2nd Generation Click Chemistry

2nd Generation Click Chemistry

Published on 09/02/2017

a) Catalyst-free Click Reaction

Cycloaddition reactions such as the [3+2] azide-alkyne and the [4+2] Diels-Alder reaction, are becoming common conjugation techniques. Applications range from imaging, drug design and development of sensors, thereby spanning the fields of chemical biology, material science, surface and polymer chemistry as well as many other fields.

Introduced in 2002, the copper-catalyzed variant of the azide-alkyne cycloaddition (CuAAC) reaction has found broad applicability in the aforementioned field and as such is currently the most widely used conjugation technique. The presence of copper, however, limits the in vivo application of this reaction for several reasons:

  • High cell toxicity
  • Undesired oxidation of proteins and
  • Inhibition of luminescence properties of nanocrystals

To allow fast and efficient in vivo conjugation, new methodologies have emerged that do not require the use of a metal catalysts, while still making use of the bioorthogonal functional groups, i.e. azides and alkynes. The most commonly used approaches can be classified into two categories:

  • Strained cyclooctyne systems that react rapidly with azides.
  • Substituted 1,2,4,5-tetrazines for fast reactions with (un)strained alkenes/alkynes.

Review articles on copper-free cycloaddition reactions:

  • Bioorthogonal labelling of biomolecules: new functional handles and ligation methods; Marjoke F. Debets, Jan C. M. van Hest and Floris P. J. T. Rutjes; Org. Biomol. Chem. 2013; 11: 6439–6455; DOI: 10.1039/c3ob41329b.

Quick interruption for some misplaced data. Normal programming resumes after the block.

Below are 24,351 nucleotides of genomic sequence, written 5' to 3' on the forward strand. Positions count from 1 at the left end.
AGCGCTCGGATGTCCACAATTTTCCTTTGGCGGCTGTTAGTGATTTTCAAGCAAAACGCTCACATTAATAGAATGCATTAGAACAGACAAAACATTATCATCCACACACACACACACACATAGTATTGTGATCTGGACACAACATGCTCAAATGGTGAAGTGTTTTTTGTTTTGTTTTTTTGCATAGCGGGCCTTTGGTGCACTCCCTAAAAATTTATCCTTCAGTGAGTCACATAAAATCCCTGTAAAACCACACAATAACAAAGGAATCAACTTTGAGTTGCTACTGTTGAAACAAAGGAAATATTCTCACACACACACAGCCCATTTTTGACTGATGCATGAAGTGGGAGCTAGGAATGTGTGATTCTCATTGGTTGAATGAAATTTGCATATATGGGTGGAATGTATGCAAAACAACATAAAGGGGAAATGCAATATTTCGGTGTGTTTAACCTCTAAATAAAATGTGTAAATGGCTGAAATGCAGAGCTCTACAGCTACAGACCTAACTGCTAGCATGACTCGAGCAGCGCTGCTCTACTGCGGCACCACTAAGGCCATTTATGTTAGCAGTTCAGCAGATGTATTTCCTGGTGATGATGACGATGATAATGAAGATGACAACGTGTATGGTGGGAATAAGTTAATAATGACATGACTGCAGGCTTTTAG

• Bioconjugation with Strained Alkenes and Alkynes; Marjoke F. Debets, Sander S. van Berkel, Jan Dommerholt, A. (Ton) J. Dirks, Floris P. J. T. Rutjes, and Floris L. van Delft; Accounts of Chemical Research 2011; 44(9): 805–815. DOI: 10.1021/ar200059z.
  • Azide: A Unique Dipole for Metal-Free Bioorthogonal Ligations; Marjoke F. Debets, Christianus W. J. van der Doelen, Floris P. J. T. Rutjes, and Floris L. van Delft; ChemBioChem 2010; 11: 1168 – 1184. DOI: 10.1002/cbic.201000064.
  • Bioorthogonal Chemistry: Fishing for Selectivity in a Sea of Functionality; Ellen M. Sletten, Carolyn R. Bertozzi; Angew. Chem. Int. Ed. 2009; 48(38): 6974–6998. doi: 10.1002/anie.200900942.
  • Bioorthogonal chemistry: strategies and recent developments. Ramil CP, Lin Q.; Chem Commun (Camb). 2013; 49(94): 11007-22. doi: 10.1039/c3cc44272a.
  • Biomedical Applications of Tetrazine Cycloadditions; Neal K. Devaraj and Ralph Weissleder; Acc. Chem. Res. 2011; 44(9): 816–827. DOI: 10.1021/ar200037t.

In the table below various strained cyclooctynes are depicted with their related reactivities, as determined by reaction with benzyl azide as model azide. In general, the reactivity increases through the presence of atoms with high electronegativity next to the alkyne function, i.e. good σ-acceptors. The reactivity will also increase with increasing ring strain, as is the case for dibenzo-fused cyclooctynes (DiBO and DiBAC) and bicyclo[6.1.0]non-4-yne (BCN), whereby the cyclopropane ring is contributing to the additional strain in the latter.

Unlike other cyclooctynes, BCN generates a single regioisomer after reaction with an azide component. It has been shown that BCN also rapidly reacts with other 1,3-dipoles such as nitril oxides and nitrones, as well as substituted 1,2,4,5-tetrazines. In terms of polarity BCN is a highly suitable reactive partner in strain-promoted cycloaddition reactions in aqueous media, as the number of functional groups or phenyl rings is reduced to a minimum, hence allowing efficient bioconjugations in biologically relevant systems.